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Thread: using fill flash with view camera

  1. #1

    Join Date
    Jul 1999

    using fill flash with view camera

    I'd like to ask about a subject I've not seen covered here. How would I go about using a fill flash with a view camera to photograph a subject outdoors? What special equipment would I need, if any? Recommendations on make and model of strobe. I think flash synchronization is achieved with a dual cable release, but I've never seen or heard about the other aspects of this subject.

    - Ray

  2. #2

    Join Date
    Mar 1998

    using fill flash with view camera

    Part of the answer is: how much money do you want to spent? You can do it with everything from a Vivitar 283 (approx 50 watt seconds) to the Hensel Porty (a 1200 w/s battery powered strobe) or a Comet PMT (another 1200 w/s battery powered unit). Somewhere in the middle is a 400 w/s Lumadyne (another battery powered unit). I have used all three. I think the special equipment beyond the lighting itself will be one or two light stands. light modifiers like umbrellas, softboxes or "grid spots", sandbags, a sync system I prefer not to be plugged in directly to any high voltage flash equipment after being shocked badly years and years ago) which can include either a long sync cord, or a radio remote like the Bogen/LPA Pocket Wizard and appropriate sync cords, and of course a meter that reads both flash and ambient light. Hopefully you already use Polaroid. you won't need a dual cable release. View Camera just ran an article about Shelby Lee Adams and his portraits in Appalachia that contained several examples of his use flash in remote locations.

  3. #3

    Join Date
    Mar 1998
    Anchorage, AK

    using fill flash with view camera

    I have a fairly simple approach.

    All of my Copal shutters will accept a PC sync cord. I have a 3 m cord with a basic shoe to which I attach my flash. I've been using a Pentax 280T, because that's what I had. Tripping the shutter trips the flash.

    After composing, setting the aperture, and preparing the film for exposure, I set the shutter to about 1/250'. I use this speed because I can do multiple pops of the flash without exposing any areas of the composition that won't be flashed. After all, how often will ambient light be effective at 1/250' and, say, f 45?

    I expose the areas of interest that need fill flash to -1 to -1 2/3 stops from the ambient. It's a matter of taste. I use the scale on the flash to determine the number of pops for a given aperture.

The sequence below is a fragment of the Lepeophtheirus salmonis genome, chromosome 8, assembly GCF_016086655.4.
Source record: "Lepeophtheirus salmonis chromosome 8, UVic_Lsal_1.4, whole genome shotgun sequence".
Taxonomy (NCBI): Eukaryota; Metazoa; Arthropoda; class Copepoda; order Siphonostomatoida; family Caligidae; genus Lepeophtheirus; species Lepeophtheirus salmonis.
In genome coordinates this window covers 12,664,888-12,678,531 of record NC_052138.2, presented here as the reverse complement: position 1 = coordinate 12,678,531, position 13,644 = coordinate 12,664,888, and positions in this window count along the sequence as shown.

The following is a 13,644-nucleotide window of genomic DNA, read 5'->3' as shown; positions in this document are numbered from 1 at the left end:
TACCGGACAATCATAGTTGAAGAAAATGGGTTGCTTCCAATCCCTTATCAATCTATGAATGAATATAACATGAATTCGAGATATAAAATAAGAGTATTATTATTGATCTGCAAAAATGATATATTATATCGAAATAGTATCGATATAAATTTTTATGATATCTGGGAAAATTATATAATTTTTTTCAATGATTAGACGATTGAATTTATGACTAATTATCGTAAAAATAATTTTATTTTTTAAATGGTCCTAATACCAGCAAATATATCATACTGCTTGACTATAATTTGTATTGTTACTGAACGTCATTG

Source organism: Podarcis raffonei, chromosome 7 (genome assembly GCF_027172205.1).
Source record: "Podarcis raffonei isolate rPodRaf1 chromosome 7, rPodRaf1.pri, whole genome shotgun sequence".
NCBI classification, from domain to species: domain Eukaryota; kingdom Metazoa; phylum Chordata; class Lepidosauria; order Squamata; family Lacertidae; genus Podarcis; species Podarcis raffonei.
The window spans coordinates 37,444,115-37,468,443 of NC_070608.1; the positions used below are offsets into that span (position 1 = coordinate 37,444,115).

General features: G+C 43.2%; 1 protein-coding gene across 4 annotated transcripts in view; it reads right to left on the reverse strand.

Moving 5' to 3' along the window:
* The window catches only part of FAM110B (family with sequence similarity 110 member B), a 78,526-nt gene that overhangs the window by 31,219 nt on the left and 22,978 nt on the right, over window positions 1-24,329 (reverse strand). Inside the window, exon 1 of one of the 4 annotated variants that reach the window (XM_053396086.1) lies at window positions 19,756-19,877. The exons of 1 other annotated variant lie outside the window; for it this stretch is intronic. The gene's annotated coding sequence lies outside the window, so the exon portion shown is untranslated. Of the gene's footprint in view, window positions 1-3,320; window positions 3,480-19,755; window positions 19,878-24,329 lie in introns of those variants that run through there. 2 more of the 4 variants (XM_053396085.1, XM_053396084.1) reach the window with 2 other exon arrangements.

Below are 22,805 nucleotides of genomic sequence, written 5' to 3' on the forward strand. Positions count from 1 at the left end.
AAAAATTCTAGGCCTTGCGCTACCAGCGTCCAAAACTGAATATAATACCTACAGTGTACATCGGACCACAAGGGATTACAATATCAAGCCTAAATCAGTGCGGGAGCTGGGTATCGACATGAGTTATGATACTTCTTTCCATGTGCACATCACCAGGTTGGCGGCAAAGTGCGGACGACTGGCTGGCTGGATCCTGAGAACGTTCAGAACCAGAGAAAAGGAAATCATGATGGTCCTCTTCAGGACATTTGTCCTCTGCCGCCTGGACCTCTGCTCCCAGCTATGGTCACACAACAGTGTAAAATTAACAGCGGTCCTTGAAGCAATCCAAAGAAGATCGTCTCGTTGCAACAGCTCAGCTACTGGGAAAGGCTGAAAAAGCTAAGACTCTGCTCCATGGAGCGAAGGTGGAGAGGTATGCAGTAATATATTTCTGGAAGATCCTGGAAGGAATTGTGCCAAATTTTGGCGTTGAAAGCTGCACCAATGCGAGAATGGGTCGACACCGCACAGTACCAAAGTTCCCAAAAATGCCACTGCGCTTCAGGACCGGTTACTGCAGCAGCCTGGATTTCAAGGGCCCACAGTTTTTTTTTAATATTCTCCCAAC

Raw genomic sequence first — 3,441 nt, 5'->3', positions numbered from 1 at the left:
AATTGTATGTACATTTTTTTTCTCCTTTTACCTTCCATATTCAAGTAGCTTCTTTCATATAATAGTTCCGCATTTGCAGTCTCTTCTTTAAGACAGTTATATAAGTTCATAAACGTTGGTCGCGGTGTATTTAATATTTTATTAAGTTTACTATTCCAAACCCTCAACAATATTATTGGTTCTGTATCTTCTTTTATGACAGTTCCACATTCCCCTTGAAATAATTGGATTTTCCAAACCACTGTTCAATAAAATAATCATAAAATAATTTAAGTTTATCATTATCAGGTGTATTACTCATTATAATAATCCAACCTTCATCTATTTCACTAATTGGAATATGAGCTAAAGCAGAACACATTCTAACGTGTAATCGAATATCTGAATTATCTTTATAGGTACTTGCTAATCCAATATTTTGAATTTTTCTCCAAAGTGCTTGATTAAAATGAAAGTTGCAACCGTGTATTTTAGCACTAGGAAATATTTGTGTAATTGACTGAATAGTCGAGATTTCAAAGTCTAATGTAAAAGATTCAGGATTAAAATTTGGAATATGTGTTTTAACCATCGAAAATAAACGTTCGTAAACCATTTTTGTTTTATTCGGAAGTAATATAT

Now turn off the flash. Set the shutter to the appropriate value for the ambient light and make your exposure.

    Source of frustration - it takes about 4' for my flash to recycle. This is a long time when the sun is setting and 4 or more flashes are needed. Sometimes it's better to do the ambient exposure first, and then the fill flash. That way you get the image if the light is changing. A larger flash would also work, but they are heavier.

    Best wishes, Bruce

  4. #4

    using fill flash with view camera

    I use the pocket wizards from LPA desing / Bogen, they work great... also, since they are a bit pricey, I fire many of the remots via a Wein flash slaves, it goes off when it detects the first flash going off. These are only like $50 vs. $200 for a pocket wizard receiver. You will only need one transmitter and one receiver, about $360. Then for flashes, I find the biggest bang for the buck, i.e. guide number for the dollar is the Cannon 540 EZ flashes.. only $200 for 190 guide number. For this price, I string a bunch of these together and have a very powerful battery operated flash system. Of course they are not equipped with the automatic mode, however, since I read all my flash reading via a reflective spot meter, I do not need this feature, and don't reccommend it since there is way to many variables that can fool you, nothing beats a straight reading from a reflective meter. I also hold a large piece of cardboard, of 18% grey at the subject area (s) and flash them to get my readings from the camera postion. Another maker of flashes, Japan made, I think they are called Nikki.. or something like that, distributed by REI in USA has 195 guide number flahses for low as $165. I am not sure if you have tried this before, but it takes a lot of flash power to overcome daylight shadows of large subjects, especially if the flash is located out of the scene, then you need a ton on flash. I locate the flashes as close to the scene as I can then remove them digitaly since all those flahses with stands appear quite odd.. hope this helps ys.. good luck...

  5. #5

    Join Date
    Jan 1999

    using fill flash with view camera

    Bill, I doubt that the 540EZ has a guide number 190. It is 177 ft fully zoomed to ~100 mm focal length.

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